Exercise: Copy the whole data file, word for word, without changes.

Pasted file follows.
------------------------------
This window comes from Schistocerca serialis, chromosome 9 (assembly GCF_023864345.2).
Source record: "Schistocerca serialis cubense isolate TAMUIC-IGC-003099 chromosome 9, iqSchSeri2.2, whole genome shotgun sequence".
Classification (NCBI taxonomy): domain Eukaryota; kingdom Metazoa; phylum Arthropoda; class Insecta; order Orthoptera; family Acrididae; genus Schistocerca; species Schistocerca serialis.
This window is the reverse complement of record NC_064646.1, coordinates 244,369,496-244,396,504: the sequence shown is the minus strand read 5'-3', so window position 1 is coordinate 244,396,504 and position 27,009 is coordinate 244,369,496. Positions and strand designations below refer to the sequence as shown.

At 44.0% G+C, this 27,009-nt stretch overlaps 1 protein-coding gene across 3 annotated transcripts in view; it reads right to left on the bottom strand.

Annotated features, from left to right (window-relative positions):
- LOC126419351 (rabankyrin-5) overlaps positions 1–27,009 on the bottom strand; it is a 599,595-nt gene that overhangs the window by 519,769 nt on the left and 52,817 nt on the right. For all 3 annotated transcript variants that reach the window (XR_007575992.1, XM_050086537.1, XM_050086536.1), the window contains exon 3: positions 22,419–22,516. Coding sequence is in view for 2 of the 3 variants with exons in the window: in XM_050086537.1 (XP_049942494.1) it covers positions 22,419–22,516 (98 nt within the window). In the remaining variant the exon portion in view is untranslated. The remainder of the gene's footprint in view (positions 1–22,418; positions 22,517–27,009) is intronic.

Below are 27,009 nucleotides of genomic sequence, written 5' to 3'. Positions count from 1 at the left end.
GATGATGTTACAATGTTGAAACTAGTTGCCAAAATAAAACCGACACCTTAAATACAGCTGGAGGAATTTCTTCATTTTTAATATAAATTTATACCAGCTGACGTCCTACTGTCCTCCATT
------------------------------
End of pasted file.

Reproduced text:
This window comes from Schistocerca serialis, chromosome 9 (assembly GCF_023864345.2).
Source record: "Schistocerca serialis cubense isolate TAMUIC-IGC-003099 chromosome 9, iqSchSeri2.2, whole genome shotgun sequence".
Classification (NCBI taxonomy): domain Eukaryota; kingdom Metazoa; phylum Arthropoda; class Insecta; order Orthoptera; family Acrididae; genus Schistocerca; species Schistocerca serialis.
This window is the reverse complement of record NC_064646.1, coordinates 244,369,496-244,396,504: the sequence shown is the minus strand read 5'-3', so window position 1 is coordinate 244,396,504 and position 27,009 is coordinate 244,369,496. Positions and strand designations below refer to the sequence as shown.

At 44.0% G+C, this 27,009-nt stretch overlaps 1 protein-coding gene across 3 annotated transcripts in view; it reads right to left on the bottom strand.

Annotated features, from left to right (window-relative positions):
- LOC126419351 (rabankyrin-5) overlaps positions 1–27,009 on the bottom strand; it is a 599,595-nt gene that overhangs the window by 519,769 nt on the left and 52,817 nt on the right. For all 3 annotated transcript variants that reach the window (XR_007575992.1, XM_050086537.1, XM_050086536.1), the window contains exon 3: positions 22,419–22,516. Coding sequence is in view for 2 of the 3 variants with exons in the window: in XM_050086537.1 (XP_049942494.1) it covers positions 22,419–22,516 (98 nt within the window). In the remaining variant the exon portion in view is untranslated. The remainder of the gene's footprint in view (positions 1–22,418; positions 22,517–27,009) is intronic.

Below are 27,009 nucleotides of genomic sequence, written 5' to 3'. Positions count from 1 at the left end.
GATGATGTTACAATGTTGAAACTAGTTGCCAAAATAAAACCGACACCTTAAATACAGCTGGAGGAATTTCTTCATTTTTAATATAAATTTATACCAGCTGACGTCCTACTGTCCTCCATT